Christine Scalise might be one of the most noticeable cyclists on the road. A bike officer for the past 13 years, she has never been in a wreck with a vehicle.
She admits that she's pretty easy to notice — "the uniform is highly visible and we're carrying a gun," she says. But despite her occupation, as a cyclist, she still hesitates when she's on the road.
"There are certain roadways I avoid because of the congestion and I wouldn't feel comfortable riding," Scalise says.
The past year has been one of the most dangerous on record for cyclists locally, and the job of dealing with the numerous accidents, attacks and incidents falls to Pittsburgh police and officers like Scalise.
Tensions can be high between cyclists and motorists — something officers know all too well. Police commander Scott Schubert, for example, says he doesn't have to go far to get a sense of how motorists and bicyclists feel about each other.
"All you have to do is look at the paper after a crash and read the comments," he says. "There's definitely a bicycle side, where they're saying ‘We have just as much right as you' and then you have some of the motorists respond, saying ‘Wait a minute, you have the same responsibility on the road.'"
Schubert and Scalise say that the anger and disdain often displayed online isn't something that manifests wholly on the streets, if at all. But they do say road rage between many people on the road, regardless of their mode, is alive and well.
"One side is always pointing the finger at the other," says Schubert. "We've got to get past that and do what is safe. When you have motorists who are violating laws, they need to be held accountable, and when you have bicyclists who go through red lights, stop signs, etc., they need to be held accountable."
That's partly where Scalise and other bike officers come in. She has been an officer for the city since 1994 and, in 1999, joined the bike division — which has 17 officers around the city who patrol year-round. Scalise trained in a 40-hour class through the International Police Mountain Biking Association, and takes courses annually.
Working out of Zone 5, in Highland Park, Scalise primarily patrols Penn Circle and part of East Liberty. With a patrol speed of 10 to 12 miles per hour, "that affords us the ability to see what's going on" and interact more with the community.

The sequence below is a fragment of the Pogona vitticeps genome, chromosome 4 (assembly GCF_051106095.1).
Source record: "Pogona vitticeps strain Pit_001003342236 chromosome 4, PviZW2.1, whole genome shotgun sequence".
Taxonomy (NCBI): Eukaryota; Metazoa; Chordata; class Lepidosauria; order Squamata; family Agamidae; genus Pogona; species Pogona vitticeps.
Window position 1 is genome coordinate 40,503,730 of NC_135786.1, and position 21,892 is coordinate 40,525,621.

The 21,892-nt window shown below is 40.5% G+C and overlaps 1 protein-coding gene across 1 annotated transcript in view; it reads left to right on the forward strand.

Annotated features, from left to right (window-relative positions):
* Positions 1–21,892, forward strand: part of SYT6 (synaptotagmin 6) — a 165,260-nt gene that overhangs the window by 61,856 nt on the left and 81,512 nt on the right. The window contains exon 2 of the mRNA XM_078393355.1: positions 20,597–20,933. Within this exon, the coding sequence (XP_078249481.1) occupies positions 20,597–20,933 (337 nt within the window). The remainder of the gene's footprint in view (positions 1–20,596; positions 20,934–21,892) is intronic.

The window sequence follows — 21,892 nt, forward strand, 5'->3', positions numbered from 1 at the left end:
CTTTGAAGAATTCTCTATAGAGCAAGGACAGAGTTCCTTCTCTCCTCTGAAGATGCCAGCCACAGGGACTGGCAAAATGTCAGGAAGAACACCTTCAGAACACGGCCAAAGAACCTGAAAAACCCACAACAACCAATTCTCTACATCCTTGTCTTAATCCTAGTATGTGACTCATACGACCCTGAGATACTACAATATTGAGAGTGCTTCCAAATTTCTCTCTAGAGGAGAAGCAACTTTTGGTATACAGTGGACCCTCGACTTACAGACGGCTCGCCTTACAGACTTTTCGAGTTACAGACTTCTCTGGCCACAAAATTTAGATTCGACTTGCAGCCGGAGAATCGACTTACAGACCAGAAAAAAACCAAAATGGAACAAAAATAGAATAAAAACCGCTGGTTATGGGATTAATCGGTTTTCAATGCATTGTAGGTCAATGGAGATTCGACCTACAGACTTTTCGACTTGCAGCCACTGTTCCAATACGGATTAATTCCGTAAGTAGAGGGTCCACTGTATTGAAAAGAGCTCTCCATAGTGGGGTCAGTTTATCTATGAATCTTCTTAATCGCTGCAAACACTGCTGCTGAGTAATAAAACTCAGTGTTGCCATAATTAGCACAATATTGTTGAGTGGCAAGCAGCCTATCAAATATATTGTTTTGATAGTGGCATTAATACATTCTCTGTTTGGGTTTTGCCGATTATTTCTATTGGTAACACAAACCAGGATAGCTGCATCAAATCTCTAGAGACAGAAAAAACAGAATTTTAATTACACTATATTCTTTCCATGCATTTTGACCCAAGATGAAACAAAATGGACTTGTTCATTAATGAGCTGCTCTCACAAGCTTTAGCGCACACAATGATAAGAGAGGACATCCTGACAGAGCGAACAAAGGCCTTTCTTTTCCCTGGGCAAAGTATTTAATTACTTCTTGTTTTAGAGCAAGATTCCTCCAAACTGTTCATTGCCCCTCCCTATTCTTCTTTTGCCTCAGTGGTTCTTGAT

Her bike is outfitted with a siren, air horns and LED lights. She carries handcuffs, a baton, a weapon and everything every other police officer carries. And yes, she's pulled vehicles over on her bicycle.
"I haven't had a problem with motorists too much in 13 years," she says. "I can't think of any examples of disrespect. I have had people challenge me to race, though."
She acknowledges that she's been fortunate not to have been in an accident with another vehicle.
"It's possible we command more respect on the road, but at the same time we're held to a higher level ... because we're cyclists," she says. That's not to say she's been accident-free. She has wrecked her bike while policing — once chasing after a culprit in a torn-up parking lot, and another time while following a bike thief down a flight of stairs.
When operating on the road, police say, cyclists are supposed to abide by the laws of traffic: stop at red lights and stop signs, and indicate which way they are turning. Between sundown and sunrise, they are required to have headlamps and reflectors. Cyclists aren't allowed to ride on the sidewalks of business districts.
Drivers "need to be aware that I'm supposed to be on the road. I'm not supposed to be on the sidewalk," she says. "A lot of car drivers are very territorial."
And when it comes to riding safely, "A lot of the onus is put on the cyclist but a fair amount of responsibility needs to be placed on the vehicle driver," she says. "They're the ones with a thousand-pound machine under them."
Scalise does her best to educate drivers, warning them or pulling them over if she sees a traffic violation. She carries stickers that remind them about the recently passed state law requiring motorists to give cyclists at least four feet clearance when passing, as well as stickers reminding cyclists to wear their helmets.
But cyclists have to balance their safety with their rights, making sure they are seen and are behaving predictably so drivers know what they are doing.
"On one hand, you've got to yield to the bigger thing, but [you] also have to stake your claim," she says. "It's a fine balance."